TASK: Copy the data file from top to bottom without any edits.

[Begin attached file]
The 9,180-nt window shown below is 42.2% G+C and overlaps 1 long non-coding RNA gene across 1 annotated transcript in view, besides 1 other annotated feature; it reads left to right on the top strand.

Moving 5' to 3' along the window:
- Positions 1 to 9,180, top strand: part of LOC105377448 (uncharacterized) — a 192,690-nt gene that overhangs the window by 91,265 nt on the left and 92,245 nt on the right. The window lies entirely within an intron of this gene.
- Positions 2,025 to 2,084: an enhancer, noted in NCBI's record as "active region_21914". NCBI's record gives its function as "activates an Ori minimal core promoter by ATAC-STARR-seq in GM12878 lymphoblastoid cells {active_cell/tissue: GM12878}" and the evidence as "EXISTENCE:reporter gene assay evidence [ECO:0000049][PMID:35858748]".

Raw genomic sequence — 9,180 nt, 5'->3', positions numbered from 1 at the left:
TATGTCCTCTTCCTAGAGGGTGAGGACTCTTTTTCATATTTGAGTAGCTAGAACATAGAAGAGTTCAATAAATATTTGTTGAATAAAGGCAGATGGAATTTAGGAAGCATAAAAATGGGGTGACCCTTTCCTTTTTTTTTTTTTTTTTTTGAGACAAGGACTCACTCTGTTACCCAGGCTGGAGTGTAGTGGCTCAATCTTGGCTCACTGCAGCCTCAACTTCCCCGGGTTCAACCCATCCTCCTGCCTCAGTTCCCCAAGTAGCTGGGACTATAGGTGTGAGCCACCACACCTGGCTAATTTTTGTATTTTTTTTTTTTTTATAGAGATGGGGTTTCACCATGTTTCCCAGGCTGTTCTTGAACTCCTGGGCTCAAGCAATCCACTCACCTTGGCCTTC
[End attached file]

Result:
The 9,180-nt window shown below is 42.2% G+C and overlaps 1 long non-coding RNA gene across 1 annotated transcript in view, besides 1 other annotated feature; it reads left to right on the top strand.

Moving 5' to 3' along the window:
- Positions 1 to 9,180, top strand: part of LOC105377448 (uncharacterized) — a 192,690-nt gene that overhangs the window by 91,265 nt on the left and 92,245 nt on the right. The window lies entirely within an intron of this gene.
- Positions 2,025 to 2,084: an enhancer, noted in NCBI's record as "active region_21914". NCBI's record gives its function as "activates an Ori minimal core promoter by ATAC-STARR-seq in GM12878 lymphoblastoid cells {active_cell/tissue: GM12878}" and the evidence as "EXISTENCE:reporter gene assay evidence [ECO:0000049][PMID:35858748]".

Raw genomic sequence — 9,180 nt, 5'->3', positions numbered from 1 at the left:
TATGTCCTCTTCCTAGAGGGTGAGGACTCTTTTTCATATTTGAGTAGCTAGAACATAGAAGAGTTCAATAAATATTTGTTGAATAAAGGCAGATGGAATTTAGGAAGCATAAAAATGGGGTGACCCTTTCCTTTTTTTTTTTTTTTTTTTGAGACAAGGACTCACTCTGTTACCCAGGCTGGAGTGTAGTGGCTCAATCTTGGCTCACTGCAGCCTCAACTTCCCCGGGTTCAACCCATCCTCCTGCCTCAGTTCCCCAAGTAGCTGGGACTATAGGTGTGAGCCACCACACCTGGCTAATTTTTGTATTTTTTTTTTTTTTATAGAGATGGGGTTTCACCATGTTTCCCAGGCTGTTCTTGAACTCCTGGGCTCAAGCAATCCACTCACCTTGGCCTTC